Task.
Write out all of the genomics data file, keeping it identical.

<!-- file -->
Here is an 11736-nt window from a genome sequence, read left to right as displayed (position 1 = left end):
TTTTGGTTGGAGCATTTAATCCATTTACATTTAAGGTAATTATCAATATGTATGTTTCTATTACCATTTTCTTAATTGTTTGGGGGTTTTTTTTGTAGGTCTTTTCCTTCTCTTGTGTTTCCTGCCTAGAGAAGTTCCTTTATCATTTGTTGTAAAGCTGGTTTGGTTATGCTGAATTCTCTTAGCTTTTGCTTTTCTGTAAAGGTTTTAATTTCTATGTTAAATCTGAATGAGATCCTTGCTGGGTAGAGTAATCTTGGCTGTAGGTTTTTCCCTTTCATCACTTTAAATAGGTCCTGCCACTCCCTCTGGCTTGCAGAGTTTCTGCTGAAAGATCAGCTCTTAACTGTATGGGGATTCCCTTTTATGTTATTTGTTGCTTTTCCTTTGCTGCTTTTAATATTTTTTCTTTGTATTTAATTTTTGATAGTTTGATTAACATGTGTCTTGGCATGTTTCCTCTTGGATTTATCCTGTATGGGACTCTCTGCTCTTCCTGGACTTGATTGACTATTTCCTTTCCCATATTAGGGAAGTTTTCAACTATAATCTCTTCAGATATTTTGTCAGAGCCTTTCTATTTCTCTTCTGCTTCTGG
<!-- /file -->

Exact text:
Here is an 11736-nt window from a genome sequence, read left to right as displayed (position 1 = left end):
TTTTGGTTGGAGCATTTAATCCATTTACATTTAAGGTAATTATCAATATGTATGTTTCTATTACCATTTTCTTAATTGTTTGGGGGTTTTTTTTGTAGGTCTTTTCCTTCTCTTGTGTTTCCTGCCTAGAGAAGTTCCTTTATCATTTGTTGTAAAGCTGGTTTGGTTATGCTGAATTCTCTTAGCTTTTGCTTTTCTGTAAAGGTTTTAATTTCTATGTTAAATCTGAATGAGATCCTTGCTGGGTAGAGTAATCTTGGCTGTAGGTTTTTCCCTTTCATCACTTTAAATAGGTCCTGCCACTCCCTCTGGCTTGCAGAGTTTCTGCTGAAAGATCAGCTCTTAACTGTATGGGGATTCCCTTTTATGTTATTTGTTGCTTTTCCTTTGCTGCTTTTAATATTTTTTCTTTGTATTTAATTTTTGATAGTTTGATTAACATGTGTCTTGGCATGTTTCCTCTTGGATTTATCCTGTATGGGACTCTCTGCTCTTCCTGGACTTGATTGACTATTTCCTTTCCCATATTAGGGAAGTTTTCAACTATAATCTCTTCAGATATTTTGTCAGAGCCTTTCTATTTCTCTTCTGCTTCTGG